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Workforce Development highlights successes

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Janae Armstrong

Mother-of-four Janae Armstrong felt “lost” while trying to find work, but was able to land a position as HR Administrative Assistant at the Department of Education.

Hers was just one of three success stories highlighted by the Department of Workforce Development today in an effort to raise awareness of its efforts and services.

Ms Armstrong first reached out to the career development section of the department last year, where she was assigned an employment officer, Derek Smith, and registered with the Bermuda Job Board.

“Having access to computers at the department was very helpful, and I spent many hours corresponding with potential employers,” she said. “Mr Smith always told me that, while I was not working, I should use that time to rebuild my skills, take courses, and generally improve my marketability, which is exactly what I did.

“I called Mr Smith every week, as I was determined to gain some security in my life, and my children’s life, through finding a job. He submitted my resume to several potential employers for various positions, including for a post within government. I was called in for an interview sometime after that. I now work at the Ministry of Education, where I enjoy being able to play a small part in the betterment of Bermuda’s children in the public school system.”

Ms Armstrong said she did not feel that many people fully utilise the services offered by the department, but her experience had paid off.

“Being unemployed really does get you down, and I often felt ‘lost’ and struggled to stay positive,” she said. “I felt like I would never find a job and struggled with many hardships during that time, both financially and emotionally.

“Today, my children are so proud of me, which is the best feeling in the world. This job is a true blessing to me. I encourage all unemployed, diligent job seekers to never give up; there is always hope.”

Stanford Bradshaw, a veteran of the hospitality industry was also highlighted as a success story. Mr Bradshaw contacted Mr Smith in April after he found himself temporarily unemployed.

“Mr Smith is someone I know socially so I approached him seeking some guidance in my job search,” he explained. “Mr Smith provided assistance in terms of finding me a position that was best suited to my skill set.

“In addition to administering an assessment of my strengths, he also was very instrumental in the redesign and reformatting of my resume. He also assisted me in fine-tuning my interview skills and was always very encouraging and supportive.”

Through Mr Smith’s help, Mr Bradshaw was hired as the manager at Ice Queen before moving on to outlet captain at 1690.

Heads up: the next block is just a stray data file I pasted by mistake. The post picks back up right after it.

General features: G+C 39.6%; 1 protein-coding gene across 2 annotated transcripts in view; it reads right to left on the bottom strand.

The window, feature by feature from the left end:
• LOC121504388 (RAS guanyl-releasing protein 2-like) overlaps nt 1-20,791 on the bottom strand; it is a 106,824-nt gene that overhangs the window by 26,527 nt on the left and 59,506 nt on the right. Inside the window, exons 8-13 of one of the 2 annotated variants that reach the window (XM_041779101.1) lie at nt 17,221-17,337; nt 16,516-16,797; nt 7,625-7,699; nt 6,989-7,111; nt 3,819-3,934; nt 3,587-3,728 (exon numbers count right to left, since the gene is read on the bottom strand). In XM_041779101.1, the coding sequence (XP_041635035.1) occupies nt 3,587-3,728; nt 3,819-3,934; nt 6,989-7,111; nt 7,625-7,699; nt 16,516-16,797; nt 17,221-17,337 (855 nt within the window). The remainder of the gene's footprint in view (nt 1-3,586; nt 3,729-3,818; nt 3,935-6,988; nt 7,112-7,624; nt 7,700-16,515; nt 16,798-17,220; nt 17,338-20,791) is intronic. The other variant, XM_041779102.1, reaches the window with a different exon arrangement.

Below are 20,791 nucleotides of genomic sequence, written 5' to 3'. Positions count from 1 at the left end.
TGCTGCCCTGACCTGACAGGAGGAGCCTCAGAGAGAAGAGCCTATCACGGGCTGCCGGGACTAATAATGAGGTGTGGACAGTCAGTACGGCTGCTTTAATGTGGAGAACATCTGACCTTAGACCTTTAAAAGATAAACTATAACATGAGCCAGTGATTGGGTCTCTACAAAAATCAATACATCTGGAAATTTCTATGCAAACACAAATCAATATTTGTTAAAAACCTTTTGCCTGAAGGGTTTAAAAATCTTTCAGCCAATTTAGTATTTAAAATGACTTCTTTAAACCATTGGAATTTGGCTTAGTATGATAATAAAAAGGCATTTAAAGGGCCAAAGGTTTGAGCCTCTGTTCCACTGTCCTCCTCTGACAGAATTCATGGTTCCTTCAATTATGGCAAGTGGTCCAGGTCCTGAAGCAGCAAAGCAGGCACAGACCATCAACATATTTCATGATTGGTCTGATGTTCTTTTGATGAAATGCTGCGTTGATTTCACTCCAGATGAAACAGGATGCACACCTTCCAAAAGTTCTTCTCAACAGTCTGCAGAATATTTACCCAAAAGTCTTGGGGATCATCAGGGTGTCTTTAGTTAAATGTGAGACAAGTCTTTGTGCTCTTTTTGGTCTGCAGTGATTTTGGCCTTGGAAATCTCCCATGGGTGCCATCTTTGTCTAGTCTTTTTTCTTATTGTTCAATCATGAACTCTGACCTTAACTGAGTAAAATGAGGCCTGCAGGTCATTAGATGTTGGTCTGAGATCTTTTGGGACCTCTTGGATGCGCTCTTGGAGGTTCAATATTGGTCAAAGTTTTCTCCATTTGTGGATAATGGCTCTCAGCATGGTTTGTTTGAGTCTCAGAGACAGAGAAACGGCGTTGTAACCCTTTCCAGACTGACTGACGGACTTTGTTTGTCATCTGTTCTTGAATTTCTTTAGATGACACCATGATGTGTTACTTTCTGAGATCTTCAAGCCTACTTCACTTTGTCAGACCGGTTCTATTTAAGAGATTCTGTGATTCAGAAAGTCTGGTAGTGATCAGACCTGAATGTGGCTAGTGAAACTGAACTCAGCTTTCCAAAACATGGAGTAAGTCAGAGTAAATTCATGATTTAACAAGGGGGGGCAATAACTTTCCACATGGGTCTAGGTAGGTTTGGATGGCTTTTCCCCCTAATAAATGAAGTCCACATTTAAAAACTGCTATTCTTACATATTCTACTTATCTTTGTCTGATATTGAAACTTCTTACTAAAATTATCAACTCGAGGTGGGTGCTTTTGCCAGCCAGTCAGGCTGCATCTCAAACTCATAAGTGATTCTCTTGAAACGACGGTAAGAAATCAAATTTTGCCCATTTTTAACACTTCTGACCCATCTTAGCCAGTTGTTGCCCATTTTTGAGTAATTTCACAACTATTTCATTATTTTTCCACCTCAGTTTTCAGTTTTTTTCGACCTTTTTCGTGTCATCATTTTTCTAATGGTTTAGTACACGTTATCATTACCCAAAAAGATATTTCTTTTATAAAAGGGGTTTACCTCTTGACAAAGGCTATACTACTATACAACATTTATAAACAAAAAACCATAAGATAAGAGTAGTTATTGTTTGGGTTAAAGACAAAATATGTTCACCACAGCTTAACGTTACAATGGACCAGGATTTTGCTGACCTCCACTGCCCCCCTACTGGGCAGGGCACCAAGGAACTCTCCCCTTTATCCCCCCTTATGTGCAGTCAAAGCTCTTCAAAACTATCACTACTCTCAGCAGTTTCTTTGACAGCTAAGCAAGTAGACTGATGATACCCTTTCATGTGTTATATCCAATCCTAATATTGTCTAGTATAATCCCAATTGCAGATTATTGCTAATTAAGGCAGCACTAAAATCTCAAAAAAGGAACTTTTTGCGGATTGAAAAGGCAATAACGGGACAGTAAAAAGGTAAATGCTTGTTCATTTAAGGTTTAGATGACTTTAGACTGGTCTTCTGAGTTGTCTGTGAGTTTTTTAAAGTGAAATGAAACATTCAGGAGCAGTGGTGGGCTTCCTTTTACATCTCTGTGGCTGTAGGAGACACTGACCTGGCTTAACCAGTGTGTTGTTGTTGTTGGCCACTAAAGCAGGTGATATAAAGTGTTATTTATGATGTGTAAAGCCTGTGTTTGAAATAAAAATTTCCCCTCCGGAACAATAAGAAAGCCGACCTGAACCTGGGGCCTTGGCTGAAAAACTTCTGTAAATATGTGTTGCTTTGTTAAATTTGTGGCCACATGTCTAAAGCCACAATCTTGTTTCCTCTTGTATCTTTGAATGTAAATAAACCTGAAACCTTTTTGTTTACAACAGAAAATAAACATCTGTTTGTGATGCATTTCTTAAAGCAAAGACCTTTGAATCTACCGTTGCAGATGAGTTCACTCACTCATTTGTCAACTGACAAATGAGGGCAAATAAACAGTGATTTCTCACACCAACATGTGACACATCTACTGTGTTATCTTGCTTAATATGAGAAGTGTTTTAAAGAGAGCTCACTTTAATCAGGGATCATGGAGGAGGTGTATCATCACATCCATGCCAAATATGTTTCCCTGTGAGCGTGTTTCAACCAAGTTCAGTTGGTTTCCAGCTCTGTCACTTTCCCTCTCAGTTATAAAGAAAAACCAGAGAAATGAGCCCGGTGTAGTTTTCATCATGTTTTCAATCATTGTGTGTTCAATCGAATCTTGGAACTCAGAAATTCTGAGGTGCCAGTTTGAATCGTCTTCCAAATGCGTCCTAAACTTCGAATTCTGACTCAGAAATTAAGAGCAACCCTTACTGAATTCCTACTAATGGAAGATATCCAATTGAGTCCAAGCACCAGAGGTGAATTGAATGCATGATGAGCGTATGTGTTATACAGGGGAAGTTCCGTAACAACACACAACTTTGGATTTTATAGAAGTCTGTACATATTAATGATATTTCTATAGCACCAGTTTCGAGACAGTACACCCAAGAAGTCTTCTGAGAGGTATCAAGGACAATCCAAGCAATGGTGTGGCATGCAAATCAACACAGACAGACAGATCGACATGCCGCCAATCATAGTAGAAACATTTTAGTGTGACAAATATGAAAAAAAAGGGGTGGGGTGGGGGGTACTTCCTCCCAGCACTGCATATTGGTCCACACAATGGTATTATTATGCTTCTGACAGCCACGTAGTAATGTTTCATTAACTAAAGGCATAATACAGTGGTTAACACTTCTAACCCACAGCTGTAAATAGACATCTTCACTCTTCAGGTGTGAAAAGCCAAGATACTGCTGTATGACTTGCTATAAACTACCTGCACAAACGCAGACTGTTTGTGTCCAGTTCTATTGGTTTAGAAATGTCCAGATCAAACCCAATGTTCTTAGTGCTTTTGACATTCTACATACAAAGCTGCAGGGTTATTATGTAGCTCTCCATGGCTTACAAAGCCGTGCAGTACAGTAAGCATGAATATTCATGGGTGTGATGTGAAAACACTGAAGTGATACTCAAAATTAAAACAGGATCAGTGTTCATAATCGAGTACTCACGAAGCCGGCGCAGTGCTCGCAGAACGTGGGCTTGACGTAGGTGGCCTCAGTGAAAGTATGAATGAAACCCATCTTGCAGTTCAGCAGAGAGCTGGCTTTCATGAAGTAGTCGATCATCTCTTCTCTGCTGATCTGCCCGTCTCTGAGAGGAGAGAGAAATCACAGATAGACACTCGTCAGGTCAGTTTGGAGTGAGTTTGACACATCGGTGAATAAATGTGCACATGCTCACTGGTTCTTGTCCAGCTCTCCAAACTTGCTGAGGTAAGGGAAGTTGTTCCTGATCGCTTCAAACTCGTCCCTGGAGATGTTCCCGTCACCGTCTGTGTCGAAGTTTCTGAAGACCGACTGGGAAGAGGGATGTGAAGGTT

“Mr Smith went to great lengths to ensure that I was mentally focused and ready for whatever opportunities I was presented with,” said Mr Bradshaw. “He showed that he actually cared about what direction I was going in with my career. His dedication, support and encouragement was very evident in his twice-weekly calls to check in on me and ask how I was doing. Even after I began employment with my first job, he called to check up on me to make sure I was okay.”

Gail Lightbourne meanwhile landed a position as a corrections officer after coming to the department following a brief stay in Belize.

“I was finding it easy to land part time hustles but it seemed to be difficult to find something full time,” she explained. “My employment officer, Judy Teart, encouraged me to revise my resume so that I wasn’t just handing the employer a list of my achievements. From that point on I was getting interviews and calls for full-time positions. I actually ended up turning some jobs down.”

Ms Lightbourne said the correctional officer position seemed like a good fit, and the department staff provided free use of a computer to apply, along with helping to scan in her documents.

“After making it though the application process, I was invited to interview for the job. I called Ms Teart right away to let her know. She had me come in to her office and conduct a mock interview with her which allowed me to see my strengths and weaknesses and to get ‘the jitters’ out before the actual interview.”

A spokeswoman for the department added that the department is there to help people prepare for employment opportunities, offering in-house workshops and training courses.

“Computers are available for use free of charge at the department so that individuals can access the Bermuda Job Board as well as update their resumes and cover letters,” she added. “Copies of resumes and cover letters can also be printed free of charge. The department offers these services to ensure locals take advantage of the many job opportunities available.

Appointments with career development officers are available from 9am to 3.45pm, Monday to Friday, with hours of operation from 8.30am to 5pm.

Stanford Bradshaw
Gail Lightbourne